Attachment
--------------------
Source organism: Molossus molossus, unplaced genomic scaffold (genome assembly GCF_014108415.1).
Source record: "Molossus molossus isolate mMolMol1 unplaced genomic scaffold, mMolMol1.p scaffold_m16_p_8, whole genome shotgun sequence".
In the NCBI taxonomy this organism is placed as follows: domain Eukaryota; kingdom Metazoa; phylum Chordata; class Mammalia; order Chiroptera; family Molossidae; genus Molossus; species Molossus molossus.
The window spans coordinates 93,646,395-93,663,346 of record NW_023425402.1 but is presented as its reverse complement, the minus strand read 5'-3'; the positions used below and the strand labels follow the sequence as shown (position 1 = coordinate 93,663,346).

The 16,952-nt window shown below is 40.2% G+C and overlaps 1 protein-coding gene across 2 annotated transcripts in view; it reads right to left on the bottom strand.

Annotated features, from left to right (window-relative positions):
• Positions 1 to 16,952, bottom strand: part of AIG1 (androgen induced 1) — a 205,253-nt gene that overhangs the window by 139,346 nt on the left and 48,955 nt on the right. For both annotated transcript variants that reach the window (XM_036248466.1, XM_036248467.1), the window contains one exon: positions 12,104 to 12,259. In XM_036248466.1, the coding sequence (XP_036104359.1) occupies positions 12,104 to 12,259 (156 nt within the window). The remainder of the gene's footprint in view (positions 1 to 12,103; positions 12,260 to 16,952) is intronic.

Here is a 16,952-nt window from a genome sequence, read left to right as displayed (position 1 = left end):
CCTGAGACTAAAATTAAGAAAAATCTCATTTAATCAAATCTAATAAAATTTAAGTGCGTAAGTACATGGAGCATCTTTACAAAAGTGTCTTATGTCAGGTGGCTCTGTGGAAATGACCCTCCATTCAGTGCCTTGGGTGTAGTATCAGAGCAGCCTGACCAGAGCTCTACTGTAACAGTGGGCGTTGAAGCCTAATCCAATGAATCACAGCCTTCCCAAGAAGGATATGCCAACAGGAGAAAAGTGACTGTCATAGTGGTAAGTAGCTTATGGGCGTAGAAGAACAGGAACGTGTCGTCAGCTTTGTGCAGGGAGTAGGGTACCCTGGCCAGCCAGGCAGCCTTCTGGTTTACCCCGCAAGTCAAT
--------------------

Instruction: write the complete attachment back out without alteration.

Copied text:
Source organism: Molossus molossus, unplaced genomic scaffold (genome assembly GCF_014108415.1).
Source record: "Molossus molossus isolate mMolMol1 unplaced genomic scaffold, mMolMol1.p scaffold_m16_p_8, whole genome shotgun sequence".
In the NCBI taxonomy this organism is placed as follows: domain Eukaryota; kingdom Metazoa; phylum Chordata; class Mammalia; order Chiroptera; family Molossidae; genus Molossus; species Molossus molossus.
The window spans coordinates 93,646,395-93,663,346 of record NW_023425402.1 but is presented as its reverse complement, the minus strand read 5'-3'; the positions used below and the strand labels follow the sequence as shown (position 1 = coordinate 93,663,346).

The 16,952-nt window shown below is 40.2% G+C and overlaps 1 protein-coding gene across 2 annotated transcripts in view; it reads right to left on the bottom strand.

Annotated features, from left to right (window-relative positions):
• Positions 1 to 16,952, bottom strand: part of AIG1 (androgen induced 1) — a 205,253-nt gene that overhangs the window by 139,346 nt on the left and 48,955 nt on the right. For both annotated transcript variants that reach the window (XM_036248466.1, XM_036248467.1), the window contains one exon: positions 12,104 to 12,259. In XM_036248466.1, the coding sequence (XP_036104359.1) occupies positions 12,104 to 12,259 (156 nt within the window). The remainder of the gene's footprint in view (positions 1 to 12,103; positions 12,260 to 16,952) is intronic.

Here is a 16,952-nt window from a genome sequence, read left to right as displayed (position 1 = left end):
CCTGAGACTAAAATTAAGAAAAATCTCATTTAATCAAATCTAATAAAATTTAAGTGCGTAAGTACATGGAGCATCTTTACAAAAGTGTCTTATGTCAGGTGGCTCTGTGGAAATGACCCTCCATTCAGTGCCTTGGGTGTAGTATCAGAGCAGCCTGACCAGAGCTCTACTGTAACAGTGGGCGTTGAAGCCTAATCCAATGAATCACAGCCTTCCCAAGAAGGATATGCCAACAGGAGAAAAGTGACTGTCATAGTGGTAAGTAGCTTATGGGCGTAGAAGAACAGGAACGTGTCGTCAGCTTTGTGCAGGGAGTAGGGTACCCTGGCCAGCCAGGCAGCCTTCTGGTTTACCCCGCAAGTCAAT